[00:27:27] Speaker A: Now, as we’re finishing up with Isaiah and they talk about the blessings of the gospel being restored and whatnot, I think we have an opportunity here to maybe take one more deep dive into Babylon, if you will. Chapter 24. For the Lord shall have mercy on Jacob, and yet choose Israel. And it talks about all these wonderful blessings that come with the restoration of the gospel. And the Lord having sent his hand a second time through his servant to recover all of his people. Now they’re going to learn, though, when they enjoy all this peace, they look back on Babylon and say, really? This is the nation that caused us to tremble. This was the nation that caused us to fear so much.

And I almost want to replace Babylon here.

Maybe even with the great and spacious building or anything that kind of persecutes us. Or we look at and we think that they’re so much more powerful or so much more inspiring and think that was what we sought after, when all along we could have been humble in seeing the Lord. And the way he describes Babylon.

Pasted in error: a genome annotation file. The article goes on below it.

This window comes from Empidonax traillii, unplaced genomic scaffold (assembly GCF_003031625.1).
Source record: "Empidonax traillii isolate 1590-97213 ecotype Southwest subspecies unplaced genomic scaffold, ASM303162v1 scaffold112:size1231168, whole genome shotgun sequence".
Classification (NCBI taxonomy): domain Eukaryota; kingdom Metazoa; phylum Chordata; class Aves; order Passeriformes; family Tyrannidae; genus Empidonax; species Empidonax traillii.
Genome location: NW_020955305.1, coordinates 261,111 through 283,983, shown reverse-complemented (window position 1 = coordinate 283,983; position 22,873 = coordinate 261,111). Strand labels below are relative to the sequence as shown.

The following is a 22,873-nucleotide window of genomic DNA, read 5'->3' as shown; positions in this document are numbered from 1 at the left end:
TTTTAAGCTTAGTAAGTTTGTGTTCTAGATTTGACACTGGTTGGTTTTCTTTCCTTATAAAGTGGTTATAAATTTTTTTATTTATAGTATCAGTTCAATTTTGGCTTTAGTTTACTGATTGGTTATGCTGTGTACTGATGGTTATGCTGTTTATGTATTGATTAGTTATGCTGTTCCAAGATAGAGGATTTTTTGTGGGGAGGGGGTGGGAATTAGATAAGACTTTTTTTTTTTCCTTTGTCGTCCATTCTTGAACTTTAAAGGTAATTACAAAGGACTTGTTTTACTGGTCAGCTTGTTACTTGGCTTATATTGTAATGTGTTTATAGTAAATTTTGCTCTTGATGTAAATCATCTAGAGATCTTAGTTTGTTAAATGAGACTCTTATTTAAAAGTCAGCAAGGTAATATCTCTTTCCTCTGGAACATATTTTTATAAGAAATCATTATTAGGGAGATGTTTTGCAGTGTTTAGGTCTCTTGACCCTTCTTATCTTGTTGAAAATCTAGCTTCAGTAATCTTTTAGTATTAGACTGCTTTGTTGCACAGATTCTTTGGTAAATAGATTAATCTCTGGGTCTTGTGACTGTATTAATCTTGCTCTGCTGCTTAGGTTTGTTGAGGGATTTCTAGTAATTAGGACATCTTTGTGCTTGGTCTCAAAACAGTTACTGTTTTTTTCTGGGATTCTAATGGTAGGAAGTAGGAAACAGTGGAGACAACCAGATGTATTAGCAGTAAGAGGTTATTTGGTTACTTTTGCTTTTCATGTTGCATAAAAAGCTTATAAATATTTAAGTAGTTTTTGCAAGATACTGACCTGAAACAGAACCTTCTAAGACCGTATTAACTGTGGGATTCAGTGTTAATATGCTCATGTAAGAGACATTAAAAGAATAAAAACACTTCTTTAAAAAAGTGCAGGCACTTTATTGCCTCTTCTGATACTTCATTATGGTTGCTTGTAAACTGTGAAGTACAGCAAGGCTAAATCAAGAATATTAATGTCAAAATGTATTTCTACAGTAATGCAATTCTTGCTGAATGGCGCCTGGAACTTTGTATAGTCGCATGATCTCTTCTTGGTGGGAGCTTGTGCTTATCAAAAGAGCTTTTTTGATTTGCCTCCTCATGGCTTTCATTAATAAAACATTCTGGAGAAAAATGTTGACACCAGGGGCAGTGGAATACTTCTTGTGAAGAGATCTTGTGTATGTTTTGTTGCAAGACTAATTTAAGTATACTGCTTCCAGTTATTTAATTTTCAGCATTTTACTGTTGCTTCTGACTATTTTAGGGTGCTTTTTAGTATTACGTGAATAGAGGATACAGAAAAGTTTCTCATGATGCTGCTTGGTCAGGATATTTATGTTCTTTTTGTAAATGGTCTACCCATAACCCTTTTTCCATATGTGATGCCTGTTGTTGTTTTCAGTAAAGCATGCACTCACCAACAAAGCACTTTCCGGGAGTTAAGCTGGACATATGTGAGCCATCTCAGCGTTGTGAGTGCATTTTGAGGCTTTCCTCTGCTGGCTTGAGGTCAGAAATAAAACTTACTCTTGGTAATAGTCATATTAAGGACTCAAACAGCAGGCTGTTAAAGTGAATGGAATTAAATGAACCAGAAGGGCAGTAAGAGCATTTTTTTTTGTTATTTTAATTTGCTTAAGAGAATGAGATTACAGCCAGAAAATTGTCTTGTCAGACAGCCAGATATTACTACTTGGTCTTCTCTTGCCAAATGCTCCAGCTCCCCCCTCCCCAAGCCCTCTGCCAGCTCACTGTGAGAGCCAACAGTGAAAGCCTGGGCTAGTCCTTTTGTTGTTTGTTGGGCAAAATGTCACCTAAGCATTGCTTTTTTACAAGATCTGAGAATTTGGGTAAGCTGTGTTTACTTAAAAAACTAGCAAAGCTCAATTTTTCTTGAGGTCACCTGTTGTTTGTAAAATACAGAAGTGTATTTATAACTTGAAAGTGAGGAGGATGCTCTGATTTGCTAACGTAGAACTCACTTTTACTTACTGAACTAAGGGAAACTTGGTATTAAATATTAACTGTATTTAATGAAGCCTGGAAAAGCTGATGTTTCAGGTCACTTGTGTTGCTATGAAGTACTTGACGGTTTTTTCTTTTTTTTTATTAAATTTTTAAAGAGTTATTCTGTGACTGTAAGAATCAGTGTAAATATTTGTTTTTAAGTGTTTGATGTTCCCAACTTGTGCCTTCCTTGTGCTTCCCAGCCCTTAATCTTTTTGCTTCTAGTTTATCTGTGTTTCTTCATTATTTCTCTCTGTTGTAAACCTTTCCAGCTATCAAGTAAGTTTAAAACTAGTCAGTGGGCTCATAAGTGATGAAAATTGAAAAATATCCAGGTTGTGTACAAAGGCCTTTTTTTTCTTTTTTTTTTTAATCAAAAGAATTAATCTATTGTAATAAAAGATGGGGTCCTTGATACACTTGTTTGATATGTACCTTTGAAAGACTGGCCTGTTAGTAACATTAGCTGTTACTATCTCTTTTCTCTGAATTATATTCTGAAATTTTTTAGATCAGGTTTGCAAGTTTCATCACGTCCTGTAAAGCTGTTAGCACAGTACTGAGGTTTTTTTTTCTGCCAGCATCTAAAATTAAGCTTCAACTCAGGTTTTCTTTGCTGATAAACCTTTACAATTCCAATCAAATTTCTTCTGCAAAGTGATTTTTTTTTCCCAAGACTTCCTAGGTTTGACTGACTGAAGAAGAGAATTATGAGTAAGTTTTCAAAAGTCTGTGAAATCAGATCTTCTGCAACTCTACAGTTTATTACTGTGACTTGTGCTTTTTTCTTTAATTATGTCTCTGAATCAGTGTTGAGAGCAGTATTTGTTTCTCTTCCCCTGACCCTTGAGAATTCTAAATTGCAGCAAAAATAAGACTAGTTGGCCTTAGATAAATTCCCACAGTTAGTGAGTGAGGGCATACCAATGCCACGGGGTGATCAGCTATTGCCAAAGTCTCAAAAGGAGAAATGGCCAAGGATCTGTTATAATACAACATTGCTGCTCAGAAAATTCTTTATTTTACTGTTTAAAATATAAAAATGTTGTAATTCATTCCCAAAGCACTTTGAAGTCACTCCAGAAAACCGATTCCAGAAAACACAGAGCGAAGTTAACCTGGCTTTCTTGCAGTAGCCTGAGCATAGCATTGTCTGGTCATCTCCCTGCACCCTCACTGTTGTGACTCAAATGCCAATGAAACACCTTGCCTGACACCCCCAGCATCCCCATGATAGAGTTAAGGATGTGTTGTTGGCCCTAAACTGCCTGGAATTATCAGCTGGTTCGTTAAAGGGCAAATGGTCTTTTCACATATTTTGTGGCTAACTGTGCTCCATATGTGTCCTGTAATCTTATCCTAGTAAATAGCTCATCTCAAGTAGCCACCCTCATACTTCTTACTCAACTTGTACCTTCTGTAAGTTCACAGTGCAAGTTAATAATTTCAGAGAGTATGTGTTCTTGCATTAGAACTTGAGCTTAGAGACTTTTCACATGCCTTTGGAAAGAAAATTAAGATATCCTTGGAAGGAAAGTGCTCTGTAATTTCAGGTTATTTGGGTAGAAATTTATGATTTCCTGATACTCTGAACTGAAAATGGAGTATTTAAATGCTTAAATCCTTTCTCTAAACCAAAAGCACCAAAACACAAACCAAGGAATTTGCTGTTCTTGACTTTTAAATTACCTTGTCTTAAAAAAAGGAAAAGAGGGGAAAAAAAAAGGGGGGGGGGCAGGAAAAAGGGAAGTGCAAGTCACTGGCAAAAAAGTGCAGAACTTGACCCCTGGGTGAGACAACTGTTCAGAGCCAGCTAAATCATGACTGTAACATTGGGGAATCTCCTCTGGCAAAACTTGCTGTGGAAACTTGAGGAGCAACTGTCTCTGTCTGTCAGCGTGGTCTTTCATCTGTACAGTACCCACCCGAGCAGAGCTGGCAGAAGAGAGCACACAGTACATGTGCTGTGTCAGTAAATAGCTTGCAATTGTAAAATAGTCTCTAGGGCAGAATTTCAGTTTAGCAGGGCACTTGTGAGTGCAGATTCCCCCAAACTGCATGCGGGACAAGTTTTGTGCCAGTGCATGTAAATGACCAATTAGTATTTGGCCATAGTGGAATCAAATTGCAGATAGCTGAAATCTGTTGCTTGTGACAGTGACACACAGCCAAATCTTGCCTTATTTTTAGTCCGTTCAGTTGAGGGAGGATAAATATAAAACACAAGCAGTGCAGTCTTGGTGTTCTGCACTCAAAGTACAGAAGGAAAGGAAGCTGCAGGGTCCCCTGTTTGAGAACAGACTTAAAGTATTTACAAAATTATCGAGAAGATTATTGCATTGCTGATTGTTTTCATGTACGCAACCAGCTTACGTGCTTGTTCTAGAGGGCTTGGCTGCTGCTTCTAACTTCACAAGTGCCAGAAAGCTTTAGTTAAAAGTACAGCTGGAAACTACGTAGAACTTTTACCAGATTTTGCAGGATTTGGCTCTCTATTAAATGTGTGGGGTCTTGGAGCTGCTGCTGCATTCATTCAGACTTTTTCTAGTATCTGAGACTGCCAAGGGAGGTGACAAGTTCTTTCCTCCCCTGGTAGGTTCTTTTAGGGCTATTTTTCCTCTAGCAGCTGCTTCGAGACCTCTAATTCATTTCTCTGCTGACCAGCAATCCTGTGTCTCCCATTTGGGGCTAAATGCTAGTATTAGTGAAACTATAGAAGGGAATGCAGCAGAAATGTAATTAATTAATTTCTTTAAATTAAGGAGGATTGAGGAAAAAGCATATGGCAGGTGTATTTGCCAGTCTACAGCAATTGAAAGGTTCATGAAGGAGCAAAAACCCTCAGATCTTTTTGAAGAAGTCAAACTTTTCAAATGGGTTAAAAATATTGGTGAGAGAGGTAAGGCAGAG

[00:28:33] Speaker B: This.

[00:28:34] Speaker A: Is comparable to Isaiah 14 is where it’s going to quote this.

Verse five. The Lord broke the staff and the wicked scepters, so he humbles him. Thy pomp is brought down in verse eleven and verse twelve. The verse I think that we’re all very familiar with. How art thou fallen from heaven, o Lucifer, son of the morning? Art thou cut down to the ground which did weaken the nations? For thou hast said in thy heart, I will ascend into the heavens. I will exalt my throne above the stars of God. I will sit upon the mount of the congregation and the sides of the north.

And in this lesson of exalting themselves, this is why Babylon was destroyed. Because they thought that they could be better than God themselves.

But isn’t that why God sent Assyria in the first place? To destroy Israel is because of their hypocritical nature? Because they thought that they could exalt themselves greater than that. Isn’t this the pride, Nate, that you’ve been talking about for the last.

We. We look at Babylon.

It’s easy to replace Babylon with Jerusalem or with Assyria or with us.

When do we think we know better than God to counsel him and say, yeah, your plan’s great, but I’ve got a better idea.